House Freshmen Introduce Strong Immigration Bills in House
Two House freshmen – Reps. Yvette Herrell (R-N.M.) and Bob Good (R-Va.) – began their tenure in Washington by introducing FAIR-supported immigration legislation. Both bills represent actual immigration reform in the interest of American citizens and of the United States as a whole, in stark contrast to massive amnesty-only measures proposed by the Biden administration and Congressional Democrats.
Rep. Good introduced H.R. 398, the “No Asylum for Criminals Act.” This bill prevents convicted criminals from receiving asylum protection. This prevents aliens with prior criminal offenses in the United States from receiving asylum and eventually legal permanent residence. The asylum case backlog exceeded 1.3 million cases when President Trump left office on January 20. This common-sense legislation would reduce the number of cases by making ineligible for asylum those applicants with prior criminal records – including those convicted of illegal re-entry and unlawful presence. If passed, H.R. 398 could significantly reduce this backlog by removing all aliens with these convictions from future case dockets.
Rep. Herrell introduced H.R. 471, the “Protecting Americans from Unnecessary Spread upon Entry (PAUSE) Act,” which would solidify former President Trump’s use of Title 42 to quickly remove illegal aliens in order to prevent the spread of COVID-19. Under Rep. Herrell’s bill, President Biden could not rescind the Title 42 border policy until all state and federal lockdowns, stay-at-home orders, curfews, and other COVID-19 mandates end, all public and federal public health emergencies for COVID-19 end, and until the Centers for Disease Control and Prevention (CDC) reduce traveler health risk levels for Canada and Mexico to Level 1.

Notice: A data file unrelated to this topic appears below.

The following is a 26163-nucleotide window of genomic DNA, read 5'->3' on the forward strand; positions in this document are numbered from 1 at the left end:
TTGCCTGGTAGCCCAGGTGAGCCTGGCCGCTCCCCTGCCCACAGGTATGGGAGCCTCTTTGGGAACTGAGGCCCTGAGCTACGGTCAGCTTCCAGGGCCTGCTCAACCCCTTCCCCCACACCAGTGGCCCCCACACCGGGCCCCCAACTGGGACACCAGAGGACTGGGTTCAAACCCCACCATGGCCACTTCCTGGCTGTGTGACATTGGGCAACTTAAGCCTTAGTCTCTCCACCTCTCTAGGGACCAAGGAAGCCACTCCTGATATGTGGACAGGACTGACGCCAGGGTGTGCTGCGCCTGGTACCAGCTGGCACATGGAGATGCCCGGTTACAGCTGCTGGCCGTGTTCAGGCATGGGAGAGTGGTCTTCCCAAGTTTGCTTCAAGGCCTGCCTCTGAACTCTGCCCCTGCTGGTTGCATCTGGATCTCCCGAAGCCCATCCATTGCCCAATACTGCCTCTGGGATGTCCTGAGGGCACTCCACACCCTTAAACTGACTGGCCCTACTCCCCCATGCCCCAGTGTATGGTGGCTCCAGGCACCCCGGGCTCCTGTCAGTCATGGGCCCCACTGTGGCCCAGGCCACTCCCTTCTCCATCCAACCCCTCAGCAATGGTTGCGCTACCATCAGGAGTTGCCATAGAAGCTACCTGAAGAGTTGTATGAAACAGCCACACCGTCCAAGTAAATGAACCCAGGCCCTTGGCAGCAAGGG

While different in scope, both bills are important, narrowly-tailored bills addressing pressing issues in the sphere of immigration. Rep. Herrell’s “PAUSE Act” would ensure that President Biden does not prematurely end Title 42 – an important tool slowing the spread of the deadly COVID-19 pandemic – because of political pressure from open borders activist groups. Rep. Good’s “No Asylum for Criminals Act” tightens up our broken asylum process and lessens the burden of the immigration court backlog by preventing convicted criminal aliens from receiving asylum.
Due to Democratic control of both the House and Senate – as well as the veto power of President Biden — it is extremely unlikely that these bills become law in the 117th Congress. That is unfortunate, because both bills, absent any political considerations, are solutions to specific problems that we face today. FAIR applauds both Reps. Good and Herrell for introducing these common-sense immigration reforms their first month in office.